The rapid expansion of the smart grid has brought along with it an increase in the functionality of meters, and an increase in resistor requirements.
In addition to the hundreds of general-purpose resistors that are used in meters, there are also some new application-specific resistor requirements.
All meters require protection from external overloads, including protection from lightning strikes. Typically this is accomplished with a combination of a metal oxide varistor (MOV) for voltage protection and fusible wirewound burden resistor for current limiting.
The MOV can be surface mount or thru hole, and is available in a wide range of sizes depending on the level of protection required and the burden resistor used with it. Typical RMS voltages for an MOV are 150V, 250V, 300V, 385V and 575V.
Smart meters are typically operate at 900MHz and 2.4GHz for intelligent communication. This often requires a precision thin film resistor design. It may also require a specially designed wirewound for the burden resistor because the resonant frequency of the wirewound needs to be out of the communication frequency bands.
The fusible wirewound resistor size and power rating will vary with the level of protection required and the size of the MOV. Smaller MOVs typically require larger, more robust resistors. Typical fusible wirewounds with power ratings of 3 to 7 watts and resistance values ranging from 36 ohms to 150 ohms are regularly used.
The metrology section of the meter measures the amount of power being used. In this application, a resistor network is used as a voltage divider. This network of resistors is typically made up of metal electrode leadless face (MELF) resistors with accuracy better than 1% and TCR better than 100 ppm.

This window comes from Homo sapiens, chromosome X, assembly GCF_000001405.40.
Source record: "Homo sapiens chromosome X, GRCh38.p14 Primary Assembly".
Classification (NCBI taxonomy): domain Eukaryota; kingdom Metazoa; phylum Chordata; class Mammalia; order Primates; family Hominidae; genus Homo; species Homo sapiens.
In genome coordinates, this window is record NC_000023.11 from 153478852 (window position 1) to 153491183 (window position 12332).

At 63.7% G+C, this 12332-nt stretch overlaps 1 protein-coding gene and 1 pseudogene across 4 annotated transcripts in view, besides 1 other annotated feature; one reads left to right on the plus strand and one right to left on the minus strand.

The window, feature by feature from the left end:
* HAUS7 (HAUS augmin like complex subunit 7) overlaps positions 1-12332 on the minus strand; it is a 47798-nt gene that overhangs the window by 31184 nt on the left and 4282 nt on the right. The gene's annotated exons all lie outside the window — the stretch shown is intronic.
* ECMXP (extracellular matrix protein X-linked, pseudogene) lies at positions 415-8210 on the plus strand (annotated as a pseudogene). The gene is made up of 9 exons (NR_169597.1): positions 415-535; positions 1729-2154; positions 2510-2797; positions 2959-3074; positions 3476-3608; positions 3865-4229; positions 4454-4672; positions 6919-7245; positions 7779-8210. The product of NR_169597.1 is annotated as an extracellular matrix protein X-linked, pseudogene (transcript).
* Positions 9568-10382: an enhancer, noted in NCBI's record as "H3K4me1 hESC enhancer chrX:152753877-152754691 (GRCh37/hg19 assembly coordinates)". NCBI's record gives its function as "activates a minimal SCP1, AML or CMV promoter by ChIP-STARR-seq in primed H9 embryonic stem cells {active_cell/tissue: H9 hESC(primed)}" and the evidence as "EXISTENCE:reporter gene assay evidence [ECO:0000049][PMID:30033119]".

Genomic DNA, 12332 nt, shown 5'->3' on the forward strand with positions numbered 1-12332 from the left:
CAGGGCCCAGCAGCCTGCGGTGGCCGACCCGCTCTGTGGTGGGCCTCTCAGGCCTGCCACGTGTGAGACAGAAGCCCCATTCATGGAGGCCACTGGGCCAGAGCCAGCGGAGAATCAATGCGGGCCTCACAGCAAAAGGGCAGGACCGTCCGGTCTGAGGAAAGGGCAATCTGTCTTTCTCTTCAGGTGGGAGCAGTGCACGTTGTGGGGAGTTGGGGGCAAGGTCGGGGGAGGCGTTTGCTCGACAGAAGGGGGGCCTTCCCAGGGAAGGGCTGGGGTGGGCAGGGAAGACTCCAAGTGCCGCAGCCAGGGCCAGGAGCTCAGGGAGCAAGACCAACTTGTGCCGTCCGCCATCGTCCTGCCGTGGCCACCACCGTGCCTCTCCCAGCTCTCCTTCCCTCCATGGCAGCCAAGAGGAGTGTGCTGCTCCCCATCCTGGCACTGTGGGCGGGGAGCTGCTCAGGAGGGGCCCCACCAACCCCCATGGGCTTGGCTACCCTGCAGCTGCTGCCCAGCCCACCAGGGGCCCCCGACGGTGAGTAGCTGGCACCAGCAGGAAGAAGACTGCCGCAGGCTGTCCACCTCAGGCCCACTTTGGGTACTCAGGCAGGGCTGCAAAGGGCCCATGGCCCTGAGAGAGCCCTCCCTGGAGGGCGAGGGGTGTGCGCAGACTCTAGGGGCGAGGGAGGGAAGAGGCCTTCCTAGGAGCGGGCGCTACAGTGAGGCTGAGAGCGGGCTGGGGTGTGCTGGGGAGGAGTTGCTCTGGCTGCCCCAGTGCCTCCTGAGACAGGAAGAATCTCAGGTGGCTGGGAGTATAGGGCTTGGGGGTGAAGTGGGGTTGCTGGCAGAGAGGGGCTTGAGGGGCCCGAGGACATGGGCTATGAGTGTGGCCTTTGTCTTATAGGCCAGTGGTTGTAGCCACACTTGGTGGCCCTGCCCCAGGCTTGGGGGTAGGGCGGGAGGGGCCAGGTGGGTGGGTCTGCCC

In addition, these MELF resistors must demonstrate adequate stability in surviving surges as well stability under a wide range of environmental and electrical stresses. Metal film MELFs have a great combination of low thermal resistance, good pulse handling, low noise, and exceptional electrical and environmental stability.
Generally, designs will use series and parallel combinations of 4 to 8 MELF resistors usually in resistance values above 100K ohms. Another solution uses high voltage resistors in the place of MELF resistors. Parallel combinations of several high voltage resistors are used in conjunction with standard film resistors to provide the voltage division with the proper accuracy.
Current measurement is also a portion of the metrology section. The current measurement in conjunction with the voltage measurement provides the information for power usage along with power factor and reactive power. The measurement is typically done with a shunt resistor or current transformer.
When using a shunt resistor, it is normally an all-metal design with resistance values below 5 milliohm, and TCR as low as possible. Power ratings for the shunt resistor range from 1 to 5 watts. Stackpole’s HCS series is a great option for these shunt resistor designs.
Many of today’s smart meter designs have LED displays and digital registry. For those meters, there are several non-commodity resistors that are needed. Input protection is typically provided by a fusible wirewound in the 2W to 5W power range and in resistance values around 10 ohms.
Stackpole’s WWF and SP3A are ideal choices for this requirement. The LED driver buck converter typically uses current sense resistors in relatively higher resistance values (1ohm to 5ohm). Stackpole’s RMCF series and CSR/CSRN series are suitable choices for this application.
For higher current and higher efficiency designs these resistors may require metal element resistors. The DC-to-DC converter providing power to the LED string typically requires current limiting during power up and power down. Thick film chip resistors with high pulse power handling capability and defined voltage handling characteristics are an ideal solution and provide outstanding reliable performance in a relatively inexpensive SMD package.
New thick film resistors are available that utilize a unique design and manufacturing process to provide pulse withstanding many times greater than that of standard chip resistors. However, unlike standard chip resistors, the pulse handling is reliable and consistent.
In addition to the high pulse withstanding performance, the thick film technology will always fail open and safely when experiencing overloads beyond the specified capabilities of the part.
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